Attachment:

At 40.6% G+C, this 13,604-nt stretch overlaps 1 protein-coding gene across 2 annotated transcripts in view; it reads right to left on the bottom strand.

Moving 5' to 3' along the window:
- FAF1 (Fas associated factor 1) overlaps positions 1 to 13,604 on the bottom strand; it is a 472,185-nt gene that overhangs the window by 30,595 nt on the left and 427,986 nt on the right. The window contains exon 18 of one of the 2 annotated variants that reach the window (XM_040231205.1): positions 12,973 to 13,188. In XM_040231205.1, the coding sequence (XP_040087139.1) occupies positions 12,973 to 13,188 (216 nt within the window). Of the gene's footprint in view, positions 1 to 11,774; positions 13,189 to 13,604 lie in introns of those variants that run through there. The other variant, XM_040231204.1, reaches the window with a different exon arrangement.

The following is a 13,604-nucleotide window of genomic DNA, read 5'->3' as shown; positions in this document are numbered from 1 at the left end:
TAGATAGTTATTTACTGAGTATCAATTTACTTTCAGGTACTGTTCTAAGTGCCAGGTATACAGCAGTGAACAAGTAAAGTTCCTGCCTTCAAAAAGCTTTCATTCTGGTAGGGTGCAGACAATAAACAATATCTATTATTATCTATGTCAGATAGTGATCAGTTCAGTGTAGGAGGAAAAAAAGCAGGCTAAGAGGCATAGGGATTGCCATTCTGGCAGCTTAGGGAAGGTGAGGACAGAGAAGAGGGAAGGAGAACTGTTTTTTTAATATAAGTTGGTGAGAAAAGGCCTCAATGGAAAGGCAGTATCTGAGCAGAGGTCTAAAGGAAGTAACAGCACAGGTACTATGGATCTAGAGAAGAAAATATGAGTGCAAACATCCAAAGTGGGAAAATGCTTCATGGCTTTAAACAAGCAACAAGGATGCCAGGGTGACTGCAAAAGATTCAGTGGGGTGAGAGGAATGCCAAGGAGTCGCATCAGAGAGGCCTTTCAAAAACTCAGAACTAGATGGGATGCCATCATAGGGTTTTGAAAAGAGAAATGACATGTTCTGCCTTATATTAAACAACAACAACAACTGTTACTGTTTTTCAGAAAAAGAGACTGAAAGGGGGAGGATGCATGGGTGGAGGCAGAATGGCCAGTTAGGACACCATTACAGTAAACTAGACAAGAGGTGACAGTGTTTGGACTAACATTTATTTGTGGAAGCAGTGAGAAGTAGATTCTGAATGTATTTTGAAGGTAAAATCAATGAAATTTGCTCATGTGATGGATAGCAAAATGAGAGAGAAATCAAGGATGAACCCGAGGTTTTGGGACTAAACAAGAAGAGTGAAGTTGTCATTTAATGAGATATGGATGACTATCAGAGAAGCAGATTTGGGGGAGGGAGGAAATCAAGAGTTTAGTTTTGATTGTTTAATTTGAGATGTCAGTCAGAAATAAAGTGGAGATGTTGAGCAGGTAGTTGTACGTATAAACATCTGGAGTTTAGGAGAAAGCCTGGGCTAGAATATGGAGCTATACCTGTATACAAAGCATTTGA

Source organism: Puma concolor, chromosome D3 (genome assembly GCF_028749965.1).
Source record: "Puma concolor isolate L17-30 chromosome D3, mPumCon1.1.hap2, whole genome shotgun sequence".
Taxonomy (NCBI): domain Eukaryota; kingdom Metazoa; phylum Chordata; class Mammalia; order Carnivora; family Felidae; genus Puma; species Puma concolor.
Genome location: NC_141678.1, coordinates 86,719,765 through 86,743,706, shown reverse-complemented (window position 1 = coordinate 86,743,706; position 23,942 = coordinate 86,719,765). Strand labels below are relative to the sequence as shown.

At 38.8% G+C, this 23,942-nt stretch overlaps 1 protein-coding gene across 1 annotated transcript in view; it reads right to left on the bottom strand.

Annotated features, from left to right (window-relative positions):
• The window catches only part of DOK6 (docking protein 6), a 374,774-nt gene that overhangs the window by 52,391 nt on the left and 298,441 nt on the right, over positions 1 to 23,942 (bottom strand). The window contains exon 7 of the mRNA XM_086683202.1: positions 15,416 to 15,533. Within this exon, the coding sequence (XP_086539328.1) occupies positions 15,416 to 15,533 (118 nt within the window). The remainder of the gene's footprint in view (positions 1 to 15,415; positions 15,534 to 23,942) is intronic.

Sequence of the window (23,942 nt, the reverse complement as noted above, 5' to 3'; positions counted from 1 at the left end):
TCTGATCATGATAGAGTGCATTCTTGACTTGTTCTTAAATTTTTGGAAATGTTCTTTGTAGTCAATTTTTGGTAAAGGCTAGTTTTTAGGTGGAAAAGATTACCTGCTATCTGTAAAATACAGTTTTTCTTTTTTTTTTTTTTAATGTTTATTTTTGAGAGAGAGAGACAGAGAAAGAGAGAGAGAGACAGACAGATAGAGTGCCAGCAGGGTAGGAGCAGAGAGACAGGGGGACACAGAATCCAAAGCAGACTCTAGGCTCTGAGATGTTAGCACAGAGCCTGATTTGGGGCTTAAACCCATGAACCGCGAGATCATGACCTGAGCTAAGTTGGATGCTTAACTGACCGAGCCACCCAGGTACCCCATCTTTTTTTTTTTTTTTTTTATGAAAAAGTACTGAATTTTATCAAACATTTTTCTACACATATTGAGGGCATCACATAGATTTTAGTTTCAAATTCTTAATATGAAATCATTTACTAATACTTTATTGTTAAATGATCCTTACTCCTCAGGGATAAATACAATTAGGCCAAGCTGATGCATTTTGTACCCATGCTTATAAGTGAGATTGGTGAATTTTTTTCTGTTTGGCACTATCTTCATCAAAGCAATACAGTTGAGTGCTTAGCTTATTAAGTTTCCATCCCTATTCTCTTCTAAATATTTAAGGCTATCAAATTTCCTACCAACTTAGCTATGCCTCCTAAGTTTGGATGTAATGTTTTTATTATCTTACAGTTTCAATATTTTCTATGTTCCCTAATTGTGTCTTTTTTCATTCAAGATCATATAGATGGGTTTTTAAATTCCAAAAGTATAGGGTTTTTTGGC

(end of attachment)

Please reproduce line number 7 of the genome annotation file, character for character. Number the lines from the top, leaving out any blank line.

Source record: "Puma concolor isolate L17-30 chromosome D3, mPumCon1.1.hap2, whole genome shotgun sequence".